Ancient Tales for Modern Times
The threshold of when we were landscape
For twenty years, I’ve been working with people and places, and I also write fabulated tales (1) from pre-agrarian realities, echoing whispers from the land, recollecting shamanic ancient ways of life in the Iberian Peninsula. These contextual stories are not escapes from the perilous times we live in. On the contrary, they demand we return whole, accountable, and fully present, so we are reminded that we are landscape. These yarns weave recollections of who we are — not our superficial, egoistic selves, enabled by modernity(2), but the deep-rooted, living, and communal wisdom that beholds life as sacred and is part of its cosmic-chthonic cyclical web.
Let’s face it, here in the Iberian Peninsula, we’ve been losing fundamental parts of our local indigenous wisdom for three thousand years. This tragic loss of cultures of reciprocity and responsibility enabled, 1500 years later, the invasions, genocide, and ecocide perpetrated by European nations in the fifteenth century. Modernity has been cooking for a long time, one trauma at a time, so who were we before all this violence and dissociation?
Of course, there are still fragments of this ancient ecological knowledge in Portuguese rural areas today. We can touch this ancient wisdom through folk stories, songs, seasonal rituals, prayers, and herbal wisdom and healing. The original dignity is mostly lost and the connective tissue is too frail, but this ancient way of being in the world is within our bones. These tales are a way to remember.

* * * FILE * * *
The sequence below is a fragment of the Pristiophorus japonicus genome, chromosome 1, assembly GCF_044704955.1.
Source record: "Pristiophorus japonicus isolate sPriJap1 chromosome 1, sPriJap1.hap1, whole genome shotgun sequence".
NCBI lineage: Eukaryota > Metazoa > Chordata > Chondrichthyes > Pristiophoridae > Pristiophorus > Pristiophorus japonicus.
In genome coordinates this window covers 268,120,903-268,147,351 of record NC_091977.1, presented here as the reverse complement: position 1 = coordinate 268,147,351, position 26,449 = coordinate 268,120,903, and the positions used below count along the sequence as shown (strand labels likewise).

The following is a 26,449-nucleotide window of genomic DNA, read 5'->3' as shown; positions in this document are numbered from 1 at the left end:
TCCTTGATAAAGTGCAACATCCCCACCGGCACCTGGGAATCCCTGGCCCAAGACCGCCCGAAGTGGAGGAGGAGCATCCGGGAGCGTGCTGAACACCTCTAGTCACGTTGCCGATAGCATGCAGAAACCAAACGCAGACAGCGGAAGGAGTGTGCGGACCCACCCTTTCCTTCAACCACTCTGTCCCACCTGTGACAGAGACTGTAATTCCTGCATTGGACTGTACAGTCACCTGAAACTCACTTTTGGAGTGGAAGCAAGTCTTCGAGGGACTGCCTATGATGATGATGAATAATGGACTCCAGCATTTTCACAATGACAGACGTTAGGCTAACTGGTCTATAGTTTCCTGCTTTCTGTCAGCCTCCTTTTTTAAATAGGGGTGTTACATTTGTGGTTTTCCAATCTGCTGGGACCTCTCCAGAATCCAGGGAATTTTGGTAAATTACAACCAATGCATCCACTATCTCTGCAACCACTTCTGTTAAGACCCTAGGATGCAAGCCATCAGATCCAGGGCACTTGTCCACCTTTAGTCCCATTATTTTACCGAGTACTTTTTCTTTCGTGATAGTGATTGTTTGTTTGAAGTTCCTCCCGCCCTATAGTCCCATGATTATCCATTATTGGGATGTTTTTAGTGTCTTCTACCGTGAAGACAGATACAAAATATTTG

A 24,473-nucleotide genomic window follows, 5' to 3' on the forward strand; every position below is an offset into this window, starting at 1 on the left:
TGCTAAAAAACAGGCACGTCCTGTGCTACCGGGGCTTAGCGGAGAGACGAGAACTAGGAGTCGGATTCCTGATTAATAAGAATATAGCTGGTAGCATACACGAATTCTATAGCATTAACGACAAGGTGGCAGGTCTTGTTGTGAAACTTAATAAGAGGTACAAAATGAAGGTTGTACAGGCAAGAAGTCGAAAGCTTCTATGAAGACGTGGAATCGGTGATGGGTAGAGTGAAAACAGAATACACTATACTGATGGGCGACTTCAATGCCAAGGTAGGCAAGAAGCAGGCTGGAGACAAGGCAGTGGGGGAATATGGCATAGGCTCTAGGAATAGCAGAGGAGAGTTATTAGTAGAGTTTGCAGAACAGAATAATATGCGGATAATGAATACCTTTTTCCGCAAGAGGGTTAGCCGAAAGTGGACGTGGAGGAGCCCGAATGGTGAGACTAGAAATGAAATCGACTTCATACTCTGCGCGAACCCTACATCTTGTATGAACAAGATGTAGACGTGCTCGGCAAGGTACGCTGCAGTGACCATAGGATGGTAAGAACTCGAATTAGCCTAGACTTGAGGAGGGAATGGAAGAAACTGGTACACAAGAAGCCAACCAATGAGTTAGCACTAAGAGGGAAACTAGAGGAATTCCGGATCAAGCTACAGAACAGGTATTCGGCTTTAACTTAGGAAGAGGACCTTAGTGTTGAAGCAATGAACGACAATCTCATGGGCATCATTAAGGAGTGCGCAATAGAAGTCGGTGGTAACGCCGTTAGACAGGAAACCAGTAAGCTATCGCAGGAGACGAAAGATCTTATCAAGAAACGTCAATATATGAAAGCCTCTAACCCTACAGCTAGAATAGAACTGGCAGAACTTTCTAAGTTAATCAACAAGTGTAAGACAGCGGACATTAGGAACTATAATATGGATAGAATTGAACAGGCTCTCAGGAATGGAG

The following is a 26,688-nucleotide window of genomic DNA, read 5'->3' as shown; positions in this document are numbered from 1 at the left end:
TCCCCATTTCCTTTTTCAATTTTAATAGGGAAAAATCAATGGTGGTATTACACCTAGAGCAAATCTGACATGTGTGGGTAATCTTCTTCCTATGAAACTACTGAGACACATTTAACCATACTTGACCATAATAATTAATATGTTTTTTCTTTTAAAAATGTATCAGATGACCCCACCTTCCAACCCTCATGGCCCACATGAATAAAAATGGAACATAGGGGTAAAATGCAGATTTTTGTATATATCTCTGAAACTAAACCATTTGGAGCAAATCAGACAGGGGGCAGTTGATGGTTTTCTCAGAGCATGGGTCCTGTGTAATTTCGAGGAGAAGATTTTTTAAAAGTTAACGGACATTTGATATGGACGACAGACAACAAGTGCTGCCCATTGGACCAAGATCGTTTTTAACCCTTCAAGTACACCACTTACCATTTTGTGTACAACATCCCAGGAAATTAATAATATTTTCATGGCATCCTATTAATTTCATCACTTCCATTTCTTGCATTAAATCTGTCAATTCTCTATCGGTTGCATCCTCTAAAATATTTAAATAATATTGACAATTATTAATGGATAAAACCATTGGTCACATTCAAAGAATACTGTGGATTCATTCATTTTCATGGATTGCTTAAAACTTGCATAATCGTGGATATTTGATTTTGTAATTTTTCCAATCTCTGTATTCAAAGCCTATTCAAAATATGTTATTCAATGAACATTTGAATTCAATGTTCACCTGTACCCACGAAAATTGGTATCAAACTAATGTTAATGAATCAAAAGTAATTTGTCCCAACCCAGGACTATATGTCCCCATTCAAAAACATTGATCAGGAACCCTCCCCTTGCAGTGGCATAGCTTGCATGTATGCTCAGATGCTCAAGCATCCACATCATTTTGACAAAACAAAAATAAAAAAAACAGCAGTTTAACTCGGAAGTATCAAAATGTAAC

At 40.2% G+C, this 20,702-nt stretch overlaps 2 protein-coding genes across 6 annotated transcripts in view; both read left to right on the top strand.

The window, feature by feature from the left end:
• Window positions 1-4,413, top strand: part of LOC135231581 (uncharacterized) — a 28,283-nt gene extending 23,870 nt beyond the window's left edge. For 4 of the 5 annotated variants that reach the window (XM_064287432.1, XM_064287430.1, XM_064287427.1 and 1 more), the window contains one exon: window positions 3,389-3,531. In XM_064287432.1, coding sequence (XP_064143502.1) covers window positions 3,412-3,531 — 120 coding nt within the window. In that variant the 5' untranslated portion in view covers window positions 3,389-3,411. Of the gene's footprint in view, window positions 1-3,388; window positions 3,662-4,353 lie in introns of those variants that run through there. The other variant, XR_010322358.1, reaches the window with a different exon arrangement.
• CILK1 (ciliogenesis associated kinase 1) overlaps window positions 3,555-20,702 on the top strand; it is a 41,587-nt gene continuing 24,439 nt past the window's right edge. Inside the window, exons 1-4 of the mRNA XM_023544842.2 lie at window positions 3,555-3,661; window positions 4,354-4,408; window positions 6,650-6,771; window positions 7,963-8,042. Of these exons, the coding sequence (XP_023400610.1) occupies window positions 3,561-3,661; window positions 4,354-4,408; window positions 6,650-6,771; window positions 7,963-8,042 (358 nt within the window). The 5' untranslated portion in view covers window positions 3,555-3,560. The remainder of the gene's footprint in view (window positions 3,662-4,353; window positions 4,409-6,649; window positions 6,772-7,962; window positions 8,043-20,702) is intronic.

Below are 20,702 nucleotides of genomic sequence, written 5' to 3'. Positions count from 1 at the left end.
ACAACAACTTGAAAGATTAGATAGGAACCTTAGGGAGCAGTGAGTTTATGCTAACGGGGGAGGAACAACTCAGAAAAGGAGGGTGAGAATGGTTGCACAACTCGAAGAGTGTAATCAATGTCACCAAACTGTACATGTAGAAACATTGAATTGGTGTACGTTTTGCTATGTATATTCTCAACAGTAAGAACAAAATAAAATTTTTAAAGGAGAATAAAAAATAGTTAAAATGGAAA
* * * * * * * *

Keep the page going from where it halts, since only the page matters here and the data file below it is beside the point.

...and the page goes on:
So, why are these tales important now?
Modernity has led us in a one-way linear path, with a mechanistic gaze, where the world is dead and can be categorized and fragmented in an allegedly value-free way. The cosmos is clock-like in this reductionist, anthropocentric gaze. This catastrophic dissociation of contextual living wisdom has been assembled by a single god up in heaven; fear; and the need for control, giving way to the deadly extractivism that makes modern technology and its comforts possible.
I believe ancient myths and tales are complexity keepers, testimonies of interrelationships in a cosmic ecological system. This deep and mysterious systemic interpenetration between self, world, and others is something Indigenous peoples, artists, and poets have always known. Recalling this responsible and reciprocal way of being in the world is reweaving Life itself.
So, these arrational — not fully rational or irrational — fabulated tales pick up on threads and shards of neolithic archeological findings in Portugal, reweaving symbolic archetypes in short narratives. Every story has its own research of what threads and textures give it voice.